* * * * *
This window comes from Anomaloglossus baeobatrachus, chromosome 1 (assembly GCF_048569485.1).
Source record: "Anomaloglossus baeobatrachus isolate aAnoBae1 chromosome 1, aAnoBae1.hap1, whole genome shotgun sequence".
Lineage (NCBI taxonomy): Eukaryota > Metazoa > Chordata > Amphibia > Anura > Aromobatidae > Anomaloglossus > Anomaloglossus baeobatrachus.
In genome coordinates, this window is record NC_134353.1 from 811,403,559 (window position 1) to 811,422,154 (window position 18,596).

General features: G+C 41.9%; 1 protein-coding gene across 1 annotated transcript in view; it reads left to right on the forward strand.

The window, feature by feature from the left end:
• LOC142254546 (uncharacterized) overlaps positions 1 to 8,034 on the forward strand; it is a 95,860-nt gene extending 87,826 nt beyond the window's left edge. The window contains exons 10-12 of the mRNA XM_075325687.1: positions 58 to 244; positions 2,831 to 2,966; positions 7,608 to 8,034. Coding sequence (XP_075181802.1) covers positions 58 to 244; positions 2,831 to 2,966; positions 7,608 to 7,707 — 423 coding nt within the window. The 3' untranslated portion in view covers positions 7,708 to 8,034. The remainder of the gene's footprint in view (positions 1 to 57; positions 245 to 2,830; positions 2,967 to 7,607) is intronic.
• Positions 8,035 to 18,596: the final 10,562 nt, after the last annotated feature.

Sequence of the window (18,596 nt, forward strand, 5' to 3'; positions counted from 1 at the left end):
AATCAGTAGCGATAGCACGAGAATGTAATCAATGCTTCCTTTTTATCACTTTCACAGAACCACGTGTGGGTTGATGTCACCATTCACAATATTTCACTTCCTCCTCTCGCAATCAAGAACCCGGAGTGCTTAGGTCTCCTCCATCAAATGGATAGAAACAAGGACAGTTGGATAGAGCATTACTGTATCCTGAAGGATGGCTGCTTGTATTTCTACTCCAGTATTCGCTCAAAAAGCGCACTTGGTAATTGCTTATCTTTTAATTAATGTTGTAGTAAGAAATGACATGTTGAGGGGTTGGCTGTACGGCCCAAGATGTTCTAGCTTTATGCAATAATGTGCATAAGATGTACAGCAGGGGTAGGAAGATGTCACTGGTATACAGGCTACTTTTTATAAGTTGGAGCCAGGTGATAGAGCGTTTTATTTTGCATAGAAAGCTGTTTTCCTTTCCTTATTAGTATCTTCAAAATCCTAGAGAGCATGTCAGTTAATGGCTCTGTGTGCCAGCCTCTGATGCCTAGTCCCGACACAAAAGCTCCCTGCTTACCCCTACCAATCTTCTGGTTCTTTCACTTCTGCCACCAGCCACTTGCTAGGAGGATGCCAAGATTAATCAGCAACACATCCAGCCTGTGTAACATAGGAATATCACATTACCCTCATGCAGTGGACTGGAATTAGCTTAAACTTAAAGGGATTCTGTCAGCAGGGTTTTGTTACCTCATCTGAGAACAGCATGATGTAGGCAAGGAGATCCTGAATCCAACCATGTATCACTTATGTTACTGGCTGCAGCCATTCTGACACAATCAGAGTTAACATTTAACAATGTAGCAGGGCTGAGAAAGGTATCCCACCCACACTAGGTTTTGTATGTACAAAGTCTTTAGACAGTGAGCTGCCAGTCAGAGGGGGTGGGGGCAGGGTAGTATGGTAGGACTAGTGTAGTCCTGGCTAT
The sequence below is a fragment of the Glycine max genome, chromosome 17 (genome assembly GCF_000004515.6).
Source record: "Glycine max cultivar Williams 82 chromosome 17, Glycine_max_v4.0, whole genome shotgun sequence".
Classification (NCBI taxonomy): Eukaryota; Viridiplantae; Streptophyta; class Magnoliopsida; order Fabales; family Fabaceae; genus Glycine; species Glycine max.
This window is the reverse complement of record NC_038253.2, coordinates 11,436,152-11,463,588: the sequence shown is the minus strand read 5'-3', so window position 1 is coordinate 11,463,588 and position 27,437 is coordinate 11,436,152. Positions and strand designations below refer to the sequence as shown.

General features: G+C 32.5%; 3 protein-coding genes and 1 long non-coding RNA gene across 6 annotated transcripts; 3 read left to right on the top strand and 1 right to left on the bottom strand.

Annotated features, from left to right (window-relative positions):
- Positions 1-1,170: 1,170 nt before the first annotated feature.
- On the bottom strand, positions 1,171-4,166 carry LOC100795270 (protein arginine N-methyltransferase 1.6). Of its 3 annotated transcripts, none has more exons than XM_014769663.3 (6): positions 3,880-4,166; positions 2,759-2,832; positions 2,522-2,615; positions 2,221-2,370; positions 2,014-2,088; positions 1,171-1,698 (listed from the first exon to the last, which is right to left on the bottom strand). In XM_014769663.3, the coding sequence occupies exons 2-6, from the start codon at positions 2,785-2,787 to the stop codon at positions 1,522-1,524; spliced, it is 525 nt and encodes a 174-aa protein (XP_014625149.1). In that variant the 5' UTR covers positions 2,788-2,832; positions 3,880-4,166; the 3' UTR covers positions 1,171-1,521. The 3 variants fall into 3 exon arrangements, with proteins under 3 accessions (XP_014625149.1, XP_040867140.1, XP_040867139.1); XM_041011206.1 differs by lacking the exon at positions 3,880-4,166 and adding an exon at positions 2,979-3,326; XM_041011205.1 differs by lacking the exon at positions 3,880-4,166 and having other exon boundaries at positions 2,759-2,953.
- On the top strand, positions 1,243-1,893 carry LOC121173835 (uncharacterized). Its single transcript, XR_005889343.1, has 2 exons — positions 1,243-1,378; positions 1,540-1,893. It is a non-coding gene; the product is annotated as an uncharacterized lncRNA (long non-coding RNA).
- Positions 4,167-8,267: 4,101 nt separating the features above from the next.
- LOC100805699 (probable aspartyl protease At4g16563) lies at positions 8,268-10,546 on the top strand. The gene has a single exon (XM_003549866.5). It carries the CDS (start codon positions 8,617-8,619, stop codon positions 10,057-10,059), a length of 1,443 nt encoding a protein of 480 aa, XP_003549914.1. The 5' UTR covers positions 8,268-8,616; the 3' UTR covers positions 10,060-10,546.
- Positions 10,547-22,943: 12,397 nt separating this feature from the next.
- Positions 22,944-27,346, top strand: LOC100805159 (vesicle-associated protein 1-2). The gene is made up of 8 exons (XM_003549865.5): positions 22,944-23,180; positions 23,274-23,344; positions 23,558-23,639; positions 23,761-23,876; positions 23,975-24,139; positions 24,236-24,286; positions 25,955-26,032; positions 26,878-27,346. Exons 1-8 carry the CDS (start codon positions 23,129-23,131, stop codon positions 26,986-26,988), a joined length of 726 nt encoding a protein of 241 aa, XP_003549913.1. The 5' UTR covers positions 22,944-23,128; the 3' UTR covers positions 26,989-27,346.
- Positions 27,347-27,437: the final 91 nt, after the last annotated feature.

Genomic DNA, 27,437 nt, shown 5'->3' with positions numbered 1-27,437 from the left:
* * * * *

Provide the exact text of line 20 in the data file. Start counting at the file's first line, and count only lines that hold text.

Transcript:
- Positions 4,167-8,267: 4,101 nt separating the features above from the next.